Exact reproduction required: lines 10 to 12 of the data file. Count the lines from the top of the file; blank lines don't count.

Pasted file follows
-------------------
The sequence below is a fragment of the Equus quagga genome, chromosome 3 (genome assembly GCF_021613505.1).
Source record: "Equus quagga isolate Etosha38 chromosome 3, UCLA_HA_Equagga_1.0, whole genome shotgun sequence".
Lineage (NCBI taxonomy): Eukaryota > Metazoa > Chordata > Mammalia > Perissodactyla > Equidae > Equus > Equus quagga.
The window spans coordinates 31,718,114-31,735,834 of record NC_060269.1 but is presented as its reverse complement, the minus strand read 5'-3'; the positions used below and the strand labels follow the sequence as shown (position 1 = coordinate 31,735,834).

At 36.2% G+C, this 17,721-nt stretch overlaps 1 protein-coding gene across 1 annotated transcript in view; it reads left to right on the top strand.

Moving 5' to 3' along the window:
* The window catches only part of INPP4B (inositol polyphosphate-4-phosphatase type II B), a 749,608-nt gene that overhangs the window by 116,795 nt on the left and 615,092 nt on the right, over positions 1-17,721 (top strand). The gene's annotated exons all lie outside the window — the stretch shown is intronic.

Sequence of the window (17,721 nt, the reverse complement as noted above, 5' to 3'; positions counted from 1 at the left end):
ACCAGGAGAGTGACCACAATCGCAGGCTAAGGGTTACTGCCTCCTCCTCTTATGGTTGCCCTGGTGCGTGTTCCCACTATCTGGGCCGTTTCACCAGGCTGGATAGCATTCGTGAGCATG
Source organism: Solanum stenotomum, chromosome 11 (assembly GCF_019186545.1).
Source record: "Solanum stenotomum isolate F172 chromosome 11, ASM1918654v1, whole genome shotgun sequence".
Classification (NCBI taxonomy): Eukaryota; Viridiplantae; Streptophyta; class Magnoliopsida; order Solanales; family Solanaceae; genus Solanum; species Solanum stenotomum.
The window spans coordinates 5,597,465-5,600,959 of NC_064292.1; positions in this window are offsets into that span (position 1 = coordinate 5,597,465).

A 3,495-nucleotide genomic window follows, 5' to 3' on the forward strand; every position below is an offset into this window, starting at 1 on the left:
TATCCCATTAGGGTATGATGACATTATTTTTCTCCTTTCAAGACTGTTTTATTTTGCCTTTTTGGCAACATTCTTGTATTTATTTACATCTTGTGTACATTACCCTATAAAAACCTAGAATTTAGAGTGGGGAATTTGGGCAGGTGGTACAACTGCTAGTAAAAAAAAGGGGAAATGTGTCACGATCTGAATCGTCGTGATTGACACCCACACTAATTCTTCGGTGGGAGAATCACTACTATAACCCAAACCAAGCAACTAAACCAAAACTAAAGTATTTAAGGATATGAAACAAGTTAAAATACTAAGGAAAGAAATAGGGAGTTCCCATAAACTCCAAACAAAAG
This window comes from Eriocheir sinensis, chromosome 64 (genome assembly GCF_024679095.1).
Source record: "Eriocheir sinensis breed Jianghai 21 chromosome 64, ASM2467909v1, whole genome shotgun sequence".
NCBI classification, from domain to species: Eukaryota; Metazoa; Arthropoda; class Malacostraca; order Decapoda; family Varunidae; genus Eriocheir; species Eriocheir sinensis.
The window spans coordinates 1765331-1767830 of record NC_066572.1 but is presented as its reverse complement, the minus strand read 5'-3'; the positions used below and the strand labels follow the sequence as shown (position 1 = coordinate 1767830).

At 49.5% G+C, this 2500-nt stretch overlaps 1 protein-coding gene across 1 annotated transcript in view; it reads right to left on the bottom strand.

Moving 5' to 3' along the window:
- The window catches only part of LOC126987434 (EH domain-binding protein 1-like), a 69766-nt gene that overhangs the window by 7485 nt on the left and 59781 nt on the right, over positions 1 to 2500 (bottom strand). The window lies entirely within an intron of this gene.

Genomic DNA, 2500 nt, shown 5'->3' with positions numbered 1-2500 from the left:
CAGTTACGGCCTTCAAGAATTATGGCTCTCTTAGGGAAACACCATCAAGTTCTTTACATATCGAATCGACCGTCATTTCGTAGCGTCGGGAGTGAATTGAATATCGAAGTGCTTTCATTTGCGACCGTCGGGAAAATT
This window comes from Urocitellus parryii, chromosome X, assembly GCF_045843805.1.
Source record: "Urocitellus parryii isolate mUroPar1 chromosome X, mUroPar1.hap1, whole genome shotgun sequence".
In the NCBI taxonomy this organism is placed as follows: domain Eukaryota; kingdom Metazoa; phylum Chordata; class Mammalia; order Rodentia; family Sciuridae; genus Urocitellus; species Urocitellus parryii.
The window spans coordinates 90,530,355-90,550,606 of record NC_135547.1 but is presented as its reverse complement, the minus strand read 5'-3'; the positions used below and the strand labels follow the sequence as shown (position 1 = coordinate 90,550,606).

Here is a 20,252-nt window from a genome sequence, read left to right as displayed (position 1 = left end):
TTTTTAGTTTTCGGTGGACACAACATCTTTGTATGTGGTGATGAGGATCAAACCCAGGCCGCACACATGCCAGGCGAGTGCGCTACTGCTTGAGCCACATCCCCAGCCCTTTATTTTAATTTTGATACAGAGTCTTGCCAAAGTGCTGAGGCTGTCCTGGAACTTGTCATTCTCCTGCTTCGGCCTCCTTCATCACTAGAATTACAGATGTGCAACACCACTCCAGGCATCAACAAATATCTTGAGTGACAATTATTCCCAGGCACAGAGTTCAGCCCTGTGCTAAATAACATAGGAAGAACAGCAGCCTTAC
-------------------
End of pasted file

Source organism: Solanum stenotomum, chromosome 11 (assembly GCF_019186545.1).
Source record: "Solanum stenotomum isolate F172 chromosome 11, ASM1918654v1, whole genome shotgun sequence".
Classification (NCBI taxonomy): Eukaryota; Viridiplantae; Streptophyta; class Magnoliopsida; order Solanales; family Solanaceae; genus Solanum; species Solanum stenotomum.